Top 10 Greatest NFL Players Who Have Never Won a Ring

Chris YoungCorrespondent IMarch 15, 2010

5 Dec 1999:  Dan Marino #13 of the Miami Dolphins gets ready to pass the ball during the game against the Indianapolis Colts at the Pro Player Stadium in Miami, Florida. The Colts defeated the Dolphins 37-34. Mandatory Credit: Andy Lyons  /Allsport
Andy Lyons/Getty Images

Top 10 Greatest NFL Players Who Have Never Won a Ring

Getting a Super Bowl ring can be the one thing standing between a player and the Hall of Fame. Some of these 10 players could very well be argued to be the best at their position of all time, but have not even won a ring. Each one of these players has had one of the best careers the NFL has to offer. The only thing is they could never live up to the hype of winning the Super Bowl.


Dan Marino - QB Miami Dolphins 1983-1999

Marino became one of the most prolific quarterbacks in league history, holding or having held almost every major NFL passing record. Marino ended his career with 61,361 passing yards and 420 touchdowns.

Despite never being on a Super Bowl-winning team, he is recognized as one of the greatest quarterbacks in American football history. Remembered particularly for having a quick release and a powerful arm, Marino led the Dolphins into the playoffs on numerous occasions, while making it to Super Bowl XIX only to lose to Hall of Famer Joe Montana.


Bruce Smith - DE Buffalo Bills, Washington Redskins 1985-2003

Smith was a member of the Buffalo Bills teams that played in four consecutive Super Bowls as AFC Champions. The 19 year vet is the holder of the career record for quarterback sacks. In his 19 NFL seasons, Smith played in 279 games, amassing 200 sacks.

Of his 19 seasons in the NFL, 14 of them were seasons where he had at least ten sacks, a testament to his consistency year in and year out. He was also selected to 11 Pro Bowls and an All-Pro nine times. As Smith spent most of his career in a 3-4 defensive scheme, a defensive scheme not geared toward creating sack opportunities for defensive ends.


Barry Sanders - RB Detroit Lions 1989-1999

Sanders is best known for being one of the most prolific running backs in NFL history, and left the game just short of the all-time rushing record. Sanders is widely regarded as one of the greatest running backs ever to play the game, and certainly the most elusive. He left football healthy, having gained 15,269 rushing yards, 2,921 receiving yards, and 109 touchdowns.

Despite his individual success, the Lions never reached the Super Bowl while Sanders played for them. The closest they ever came was in the 1991 season. Aided by Sanders' 1,855 combined rushing/receiving yards and 17 touchdowns during the season, they recorded a 12–4 record and went on to defeat the Dallas Cowboys 38–6 in the divisional playoffs, the Lions only playoff win since 1957.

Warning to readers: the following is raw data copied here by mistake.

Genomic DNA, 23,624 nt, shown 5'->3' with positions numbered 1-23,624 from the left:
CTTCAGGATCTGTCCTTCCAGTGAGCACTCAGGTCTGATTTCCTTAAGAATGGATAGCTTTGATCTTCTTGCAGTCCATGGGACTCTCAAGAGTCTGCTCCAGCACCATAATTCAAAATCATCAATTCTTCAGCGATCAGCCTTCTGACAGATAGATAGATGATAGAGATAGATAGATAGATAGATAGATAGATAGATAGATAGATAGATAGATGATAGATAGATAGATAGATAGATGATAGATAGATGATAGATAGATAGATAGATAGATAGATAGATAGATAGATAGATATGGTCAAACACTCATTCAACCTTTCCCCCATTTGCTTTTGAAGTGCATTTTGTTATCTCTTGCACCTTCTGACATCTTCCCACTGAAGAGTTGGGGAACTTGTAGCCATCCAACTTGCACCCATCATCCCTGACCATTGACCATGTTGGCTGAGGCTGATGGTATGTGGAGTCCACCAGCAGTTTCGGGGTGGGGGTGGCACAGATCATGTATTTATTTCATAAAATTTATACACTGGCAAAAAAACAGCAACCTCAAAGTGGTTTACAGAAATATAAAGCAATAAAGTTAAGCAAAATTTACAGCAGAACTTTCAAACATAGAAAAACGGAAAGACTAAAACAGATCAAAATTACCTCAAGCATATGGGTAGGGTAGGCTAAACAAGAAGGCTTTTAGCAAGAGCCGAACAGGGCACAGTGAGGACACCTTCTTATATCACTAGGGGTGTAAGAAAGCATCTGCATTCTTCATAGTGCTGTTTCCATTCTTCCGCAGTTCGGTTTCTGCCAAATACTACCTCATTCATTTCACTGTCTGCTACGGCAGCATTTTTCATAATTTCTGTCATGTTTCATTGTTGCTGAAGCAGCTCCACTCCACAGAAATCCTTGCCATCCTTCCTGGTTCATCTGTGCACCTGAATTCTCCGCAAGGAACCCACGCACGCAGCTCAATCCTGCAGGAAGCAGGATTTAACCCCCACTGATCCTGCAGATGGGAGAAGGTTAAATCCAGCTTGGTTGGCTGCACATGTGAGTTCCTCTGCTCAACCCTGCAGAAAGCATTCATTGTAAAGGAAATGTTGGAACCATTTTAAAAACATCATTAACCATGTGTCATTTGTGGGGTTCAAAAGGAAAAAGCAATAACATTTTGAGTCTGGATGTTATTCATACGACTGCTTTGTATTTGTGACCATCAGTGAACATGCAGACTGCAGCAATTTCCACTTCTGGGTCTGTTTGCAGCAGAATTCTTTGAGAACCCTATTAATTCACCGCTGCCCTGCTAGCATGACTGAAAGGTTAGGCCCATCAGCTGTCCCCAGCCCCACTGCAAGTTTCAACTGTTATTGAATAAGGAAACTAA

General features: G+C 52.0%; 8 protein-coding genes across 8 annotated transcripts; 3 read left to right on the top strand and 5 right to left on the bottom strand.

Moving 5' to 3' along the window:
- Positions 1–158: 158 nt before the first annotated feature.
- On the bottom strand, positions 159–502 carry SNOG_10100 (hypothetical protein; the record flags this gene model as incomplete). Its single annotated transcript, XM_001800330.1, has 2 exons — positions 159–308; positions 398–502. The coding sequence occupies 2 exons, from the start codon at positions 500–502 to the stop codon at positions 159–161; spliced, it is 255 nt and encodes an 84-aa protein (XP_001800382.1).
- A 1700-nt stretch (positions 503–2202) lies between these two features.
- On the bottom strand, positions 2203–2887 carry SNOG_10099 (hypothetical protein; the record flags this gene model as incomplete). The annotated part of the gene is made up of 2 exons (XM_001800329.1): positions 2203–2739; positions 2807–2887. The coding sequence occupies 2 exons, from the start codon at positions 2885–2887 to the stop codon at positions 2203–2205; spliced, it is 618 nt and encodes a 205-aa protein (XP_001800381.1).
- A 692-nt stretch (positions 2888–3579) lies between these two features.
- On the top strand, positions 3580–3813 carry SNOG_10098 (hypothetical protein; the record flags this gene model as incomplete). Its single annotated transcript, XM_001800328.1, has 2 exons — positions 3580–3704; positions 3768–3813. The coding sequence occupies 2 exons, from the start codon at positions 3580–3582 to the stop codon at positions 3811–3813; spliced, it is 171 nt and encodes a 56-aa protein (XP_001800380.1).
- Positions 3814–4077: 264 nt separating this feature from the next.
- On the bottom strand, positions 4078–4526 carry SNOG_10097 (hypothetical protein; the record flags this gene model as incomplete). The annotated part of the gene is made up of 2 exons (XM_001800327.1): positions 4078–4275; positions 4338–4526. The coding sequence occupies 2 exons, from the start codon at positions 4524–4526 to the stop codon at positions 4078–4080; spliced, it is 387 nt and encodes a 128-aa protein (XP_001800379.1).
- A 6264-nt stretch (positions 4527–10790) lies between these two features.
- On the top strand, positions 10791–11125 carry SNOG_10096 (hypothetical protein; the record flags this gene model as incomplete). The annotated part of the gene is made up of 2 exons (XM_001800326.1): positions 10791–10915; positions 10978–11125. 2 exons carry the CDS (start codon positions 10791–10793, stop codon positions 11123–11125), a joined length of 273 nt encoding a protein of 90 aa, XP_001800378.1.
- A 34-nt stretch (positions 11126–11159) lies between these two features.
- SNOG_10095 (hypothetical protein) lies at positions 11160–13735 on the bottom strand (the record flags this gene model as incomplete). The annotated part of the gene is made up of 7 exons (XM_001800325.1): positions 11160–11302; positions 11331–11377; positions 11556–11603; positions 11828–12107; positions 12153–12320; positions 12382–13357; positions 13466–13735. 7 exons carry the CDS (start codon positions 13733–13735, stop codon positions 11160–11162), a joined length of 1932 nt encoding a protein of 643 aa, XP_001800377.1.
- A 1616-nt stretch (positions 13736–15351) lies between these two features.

They went on to the NFC Championship only to lose to the Washington Redskins.


Fran Tarkenton - QB Minnesota Vikings, New York Giants 1961-1978

At the time of his retirement from the Vikings, he owned every major quarterback record. Tarkenton played with the Vikings two different times during his career.

He was traded to Minnesota in 1972 after playing with the Giants for five years. He led the Vikings to three Super Bowls in the 1970s, but lost all of them to Miami, Pittsburgh, and Oakland. Tarkenton won the NFL's MVP award after the 1975 season, capturing All-Pro honors in the process. Tarkenton was selected to play in nine Pro Bowls. He also is fifth on the all-time list of wins by a starting quarterback with 124 regular season victories.


Jim Kelly – QB Buffalo Bills 1986-1996

He helped lead the Bills to four consecutive Super Bowl appearances (only to lose all four) and five divisional championships from 1989 to 1995. Buffalo made the playoffs in eight of Kelly's 11 seasons as their starting quarterback. Kelly made the Pro Bowl four times (1987, 1990, 1991, and 1992).

Jim Kelly could very well be the biggest disappointment to play in the Super Bowl. Kelly was stumped by the Redskins, Giants, and the Dallas Cowboys twice (1992 and 1993). He completed 81 of 145 passes for 829 yards and two touchdowns, with seven interceptions during those four Super Bowls.


Eric Dickerson – RB Los Angeles Rams, Indianapolis Colts, Los Angeles Raiders, Atlanta Falcons 1983-1993